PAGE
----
The USC Trojans take the field for a 2014 game against Notre Dame at the Coliseum. (Mark J. Terrill / AP Photo)
Paul Pringle and Rong-Gong Lin II
August 6, 2016
The alleged bribes and kickbacks that prosecutors said flowed like honey between government officials at the Los Angeles Memorial Coliseum and people who did business at the venerable stadium exceeded $2 million — cash that belonged to the taxpayers.
Some of the money was funneled in regular installments through a Miami bank account, a detail redolent of a film noir script.
A grand jury returned a sweeping list of felony charges. Named in the indictments were three managers at the publicly owned Coliseum, two prominent promoters of rave concerts at the venue and a janitorial contractor who quickly became a fugitive. All were facing long prison stretches if convicted.
Now, however, the case that grew out of a Times investigation in 2011 has become the latest embarrassment for the Los Angeles County district attorney’s office, which had already racked up a number of missteps and setbacks in other high-profile, government corruption prosecutions.
A series of blunders by two separate teams of prosecutors in the Coliseum saga, who have acknowledged twice mishandling evidence, forced them to the bargaining table with defense attorneys.
As a result, the concert promoters have been allowed to plead no contest to misdemeanor counts in deals that guarantee they will not spend a single day behind bars.
The main defendant in the case, former Coliseum events manager Todd DeStefano, who was accused of pocketing the bulk of the money, pleaded no contest to one felony count Friday. As part of a settlement with prosecutors, he will serve six months in county jail and pay $500,000 in restitution.
If convicted at a trial, DeStefano could have received a 10-year prison sentence.
“It appears that the prosecutors are cutting their losses,” said Gerald Uelmen, a retired Santa Clara University law school professor. He said the bungling of evidence by the district attorney’s Public Integrity Division likely caused the office to fear the case otherwise could get tossed out entirely due to prosecutorial misconduct.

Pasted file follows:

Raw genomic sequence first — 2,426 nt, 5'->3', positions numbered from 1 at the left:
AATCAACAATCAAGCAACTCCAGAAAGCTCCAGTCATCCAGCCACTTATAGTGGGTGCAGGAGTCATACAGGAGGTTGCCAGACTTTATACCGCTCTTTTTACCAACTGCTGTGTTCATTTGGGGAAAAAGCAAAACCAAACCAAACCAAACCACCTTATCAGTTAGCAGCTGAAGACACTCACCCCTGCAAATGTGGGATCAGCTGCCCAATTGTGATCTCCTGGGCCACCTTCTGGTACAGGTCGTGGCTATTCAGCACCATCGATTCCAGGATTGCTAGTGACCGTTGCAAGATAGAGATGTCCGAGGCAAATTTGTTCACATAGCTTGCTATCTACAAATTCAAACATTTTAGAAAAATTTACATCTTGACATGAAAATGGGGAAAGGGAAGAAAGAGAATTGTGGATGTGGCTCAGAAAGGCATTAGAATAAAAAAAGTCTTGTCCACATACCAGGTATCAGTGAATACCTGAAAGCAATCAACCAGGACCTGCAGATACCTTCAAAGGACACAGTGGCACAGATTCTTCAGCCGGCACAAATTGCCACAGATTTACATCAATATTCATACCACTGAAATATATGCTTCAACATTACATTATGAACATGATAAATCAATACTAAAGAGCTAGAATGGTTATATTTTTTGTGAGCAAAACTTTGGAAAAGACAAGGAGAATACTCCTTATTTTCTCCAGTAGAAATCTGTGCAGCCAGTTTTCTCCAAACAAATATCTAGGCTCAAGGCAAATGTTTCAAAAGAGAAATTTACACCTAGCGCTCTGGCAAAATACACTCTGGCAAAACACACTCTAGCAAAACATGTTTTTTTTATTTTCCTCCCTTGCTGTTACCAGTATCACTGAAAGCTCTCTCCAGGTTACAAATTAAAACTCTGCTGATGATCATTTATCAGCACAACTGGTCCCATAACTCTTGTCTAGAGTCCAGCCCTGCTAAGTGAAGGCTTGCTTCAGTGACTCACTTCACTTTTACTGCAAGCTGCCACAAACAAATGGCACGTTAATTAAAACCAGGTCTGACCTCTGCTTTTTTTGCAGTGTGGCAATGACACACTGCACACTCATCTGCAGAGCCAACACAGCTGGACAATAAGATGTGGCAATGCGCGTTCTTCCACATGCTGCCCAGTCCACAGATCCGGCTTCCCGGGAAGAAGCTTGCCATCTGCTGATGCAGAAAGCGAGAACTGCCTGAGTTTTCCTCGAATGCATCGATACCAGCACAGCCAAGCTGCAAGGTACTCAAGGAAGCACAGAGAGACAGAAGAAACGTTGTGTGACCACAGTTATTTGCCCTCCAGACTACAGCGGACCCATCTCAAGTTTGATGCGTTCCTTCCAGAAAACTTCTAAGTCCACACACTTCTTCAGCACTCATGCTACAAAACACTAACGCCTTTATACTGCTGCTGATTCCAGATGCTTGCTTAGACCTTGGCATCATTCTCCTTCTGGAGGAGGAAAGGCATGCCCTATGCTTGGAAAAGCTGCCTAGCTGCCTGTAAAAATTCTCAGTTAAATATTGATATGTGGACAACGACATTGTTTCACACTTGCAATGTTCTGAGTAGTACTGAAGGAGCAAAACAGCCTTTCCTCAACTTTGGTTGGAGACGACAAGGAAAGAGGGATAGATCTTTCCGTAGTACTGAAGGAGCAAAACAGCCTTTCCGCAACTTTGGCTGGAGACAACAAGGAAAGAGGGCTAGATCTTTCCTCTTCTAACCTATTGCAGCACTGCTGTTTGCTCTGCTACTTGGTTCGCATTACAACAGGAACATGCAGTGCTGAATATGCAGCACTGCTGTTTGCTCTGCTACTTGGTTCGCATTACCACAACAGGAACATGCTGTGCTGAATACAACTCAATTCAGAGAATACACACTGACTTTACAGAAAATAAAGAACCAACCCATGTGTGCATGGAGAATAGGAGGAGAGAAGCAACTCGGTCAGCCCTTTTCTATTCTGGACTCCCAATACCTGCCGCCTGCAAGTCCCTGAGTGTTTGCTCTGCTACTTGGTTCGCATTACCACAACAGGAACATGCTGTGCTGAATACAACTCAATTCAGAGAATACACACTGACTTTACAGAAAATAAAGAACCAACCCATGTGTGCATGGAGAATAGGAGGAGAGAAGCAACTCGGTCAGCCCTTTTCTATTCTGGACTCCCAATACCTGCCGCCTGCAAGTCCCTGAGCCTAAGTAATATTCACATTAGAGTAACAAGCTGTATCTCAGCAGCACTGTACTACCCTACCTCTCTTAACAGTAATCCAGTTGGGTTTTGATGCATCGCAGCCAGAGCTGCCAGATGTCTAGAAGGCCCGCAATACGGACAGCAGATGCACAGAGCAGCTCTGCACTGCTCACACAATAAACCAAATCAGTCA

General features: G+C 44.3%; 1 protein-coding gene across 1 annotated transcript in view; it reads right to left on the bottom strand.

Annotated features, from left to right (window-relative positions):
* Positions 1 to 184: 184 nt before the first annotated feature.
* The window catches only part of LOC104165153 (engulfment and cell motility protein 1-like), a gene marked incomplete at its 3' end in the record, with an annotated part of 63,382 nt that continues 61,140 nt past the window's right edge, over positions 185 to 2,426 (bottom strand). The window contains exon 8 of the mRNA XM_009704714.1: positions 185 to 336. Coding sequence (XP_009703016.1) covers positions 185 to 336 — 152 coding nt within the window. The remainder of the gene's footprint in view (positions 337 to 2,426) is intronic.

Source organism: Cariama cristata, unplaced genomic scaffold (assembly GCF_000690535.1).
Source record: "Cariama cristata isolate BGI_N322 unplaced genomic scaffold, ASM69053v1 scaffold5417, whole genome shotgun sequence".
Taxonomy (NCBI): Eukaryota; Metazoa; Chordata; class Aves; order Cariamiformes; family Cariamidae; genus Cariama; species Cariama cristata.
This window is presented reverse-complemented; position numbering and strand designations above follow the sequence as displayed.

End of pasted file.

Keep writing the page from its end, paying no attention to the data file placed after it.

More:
In an unusually sharp rebuke, Superior Court Judge Kathleen Kennedy said the division seemed incapable of handling complex prosecutions involving large numbers of documents.
The main prosecutor, Dana Aratani, was removed from the case last year after he acknowledged inappropriately viewing emails between one of the defendants and his lawyer, a violation of attorney-client privilege rules. Last week, Aratani’s replacement, Terrie Tengelsen, said she had contact with him about the case, despite a promise to the judge not to do so.
Stanford Law School professor Robert Weisberg said the prosecutors’ error was “very rare and it’s really bad — a real no-no.”
Plainly furious, Kennedy urged the district attorney’s office to seek settlements with the defendants. “They have no justification for what they did,” she said of the prosecutors.
Dist. Atty. Jackie Lacey declined to be interviewed, but issued a statement Friday praising the work of the anti-corruption division.
“The fact that we erred in our handling of voluminous evidence in one case does not mean that we are not capable of prosecuting these types of cases,” Lacey said. “We handle thousands of complex cases successfully each year and will continue to improve our methods. The resolution of this case resulted in the defendants being appropriately held accountable for their actions.
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